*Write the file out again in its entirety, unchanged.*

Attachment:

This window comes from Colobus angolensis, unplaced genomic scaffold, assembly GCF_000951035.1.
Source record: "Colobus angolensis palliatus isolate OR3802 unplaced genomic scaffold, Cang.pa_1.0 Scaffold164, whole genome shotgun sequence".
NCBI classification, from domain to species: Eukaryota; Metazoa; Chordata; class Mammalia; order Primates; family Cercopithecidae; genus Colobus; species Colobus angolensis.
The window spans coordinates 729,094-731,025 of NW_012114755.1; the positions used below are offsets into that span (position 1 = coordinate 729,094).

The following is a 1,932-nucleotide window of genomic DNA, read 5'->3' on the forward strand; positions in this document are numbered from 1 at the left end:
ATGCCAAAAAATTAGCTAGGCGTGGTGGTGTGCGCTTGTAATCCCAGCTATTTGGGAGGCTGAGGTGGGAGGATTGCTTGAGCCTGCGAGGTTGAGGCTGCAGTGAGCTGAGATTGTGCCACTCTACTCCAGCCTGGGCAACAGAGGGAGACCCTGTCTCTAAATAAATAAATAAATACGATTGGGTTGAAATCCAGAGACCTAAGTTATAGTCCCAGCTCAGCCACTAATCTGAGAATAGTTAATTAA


This window comes from Colobus angolensis, unplaced genomic scaffold, assembly GCF_000951035.1.
Source record: "Colobus angolensis palliatus isolate OR3802 unplaced genomic scaffold, Cang.pa_1.0 Scaffold164, whole genome shotgun sequence".
NCBI classification, from domain to species: Eukaryota; Metazoa; Chordata; class Mammalia; order Primates; family Cercopithecidae; genus Colobus; species Colobus angolensis.
The window spans coordinates 729,094-731,025 of NW_012114755.1; the positions used below are offsets into that span (position 1 = coordinate 729,094).

The following is a 1,932-nucleotide window of genomic DNA, read 5'->3' on the forward strand; positions in this document are numbered from 1 at the left end:
ATGCCAAAAAATTAGCTAGGCGTGGTGGTGTGCGCTTGTAATCCCAGCTATTTGGGAGGCTGAGGTGGGAGGATTGCTTGAGCCTGCGAGGTTGAGGCTGCAGTGAGCTGAGATTGTGCCACTCTACTCCAGCCTGGGCAACAGAGGGAGACCCTGTCTCTAAATAAATAAATAAATACGATTGGGTTGAAATCCAGAGACCTAAGTTATAGTCCCAGCTCAGCCACTAATCTGAGAATAGTTAATTAA